A 52-year old woman fell to her death Sunday, while she was rock climbing at the Summit Climbing Gym in Grapevine. Police said Susan Mailoux was wearing a harness, but the harness was not attached to an auto-belay, a piece of equipment designed to help slow-down climbers if they fall. The facility’s website states every person must fill out a liability release before climbing.
Yet, with the insurgence of rock climbing as a popular sport for recreation and exercise, Nightcap wanted to know how much danger does this extreme activity pose?
We recruited the knowledge of Jeff Lee. He is the climbing director at the North Texas Pursuit Center in Carrollton. The facility is located inside the city’s old silos and has been in operation for the past two years.
“Our focus here is to get people climbing outdoors, so we take that perspective,” Lee said of his operation.
“We take the approach of getting people trained, the gear they’re going to use if they’re getting into the sport for the first time.”
“From a physical stand-point, really anybody can do it. How difficult is it? It’s going to be different for everybody.”
Lee acknowledged the sport could be categorized as extreme, but recently it has grown in popularity by the masses.
“Do I think it’s dangerous? No. Do I think it has the potential to be dangerous? Absolutely.”
Lee said like any sport, the potential for danger and harm exists. Yet, he said the sport must be approached with a level of seriousness.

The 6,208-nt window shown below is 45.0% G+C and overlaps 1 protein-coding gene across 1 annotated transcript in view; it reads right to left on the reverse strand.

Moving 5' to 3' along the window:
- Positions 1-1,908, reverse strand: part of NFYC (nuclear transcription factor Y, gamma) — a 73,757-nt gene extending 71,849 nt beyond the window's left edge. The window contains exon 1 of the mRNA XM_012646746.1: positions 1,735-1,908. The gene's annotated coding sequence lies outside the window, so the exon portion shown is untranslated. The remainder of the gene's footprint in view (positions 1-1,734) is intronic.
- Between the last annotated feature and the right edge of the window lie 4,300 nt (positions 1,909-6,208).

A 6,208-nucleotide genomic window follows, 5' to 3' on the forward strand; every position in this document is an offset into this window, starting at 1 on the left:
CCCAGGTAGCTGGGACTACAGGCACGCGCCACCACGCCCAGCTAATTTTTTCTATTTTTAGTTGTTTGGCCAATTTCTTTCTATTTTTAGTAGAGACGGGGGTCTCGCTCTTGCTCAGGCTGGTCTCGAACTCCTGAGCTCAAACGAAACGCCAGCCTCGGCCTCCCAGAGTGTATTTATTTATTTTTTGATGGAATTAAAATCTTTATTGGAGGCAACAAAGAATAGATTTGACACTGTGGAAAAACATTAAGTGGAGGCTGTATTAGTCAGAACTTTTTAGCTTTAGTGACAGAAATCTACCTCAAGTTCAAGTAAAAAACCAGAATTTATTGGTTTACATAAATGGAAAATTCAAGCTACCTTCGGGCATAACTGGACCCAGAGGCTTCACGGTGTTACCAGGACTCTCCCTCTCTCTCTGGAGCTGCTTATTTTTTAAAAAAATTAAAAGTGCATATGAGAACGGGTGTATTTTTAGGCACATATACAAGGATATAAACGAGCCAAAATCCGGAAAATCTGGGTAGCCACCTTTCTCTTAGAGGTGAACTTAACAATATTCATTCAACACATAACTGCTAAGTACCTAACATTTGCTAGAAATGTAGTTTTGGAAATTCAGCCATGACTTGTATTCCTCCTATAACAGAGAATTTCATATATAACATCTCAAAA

“There’s top rope climbing – which is the kind you’d see in a gym; like this a rope that goes from the ground up to an anchor down to the climber. That’s extraordinarily safe.”
In rock climbing, a harness acts essentially as the climber’s lifeline, and should be worn at all times.
“If you’re going to do any sort of climbing above your shoulder height, you should be harnessed up. There’s no reason not to be.”
“It’s very unfortunate what happened to that family; I can’t even fathom what they could be like, but I don’t think it’s something that would be widespread by any means.”
Lee said although the incident in Grapevine was tragic, that should not be a deterrent for anyone wishing to pursue rock climbing as a sport.
“There’s always going to be risk in anything you do – it doesn’t matter,” Lee explained.
“But receiving proper instruction is key for any sport.”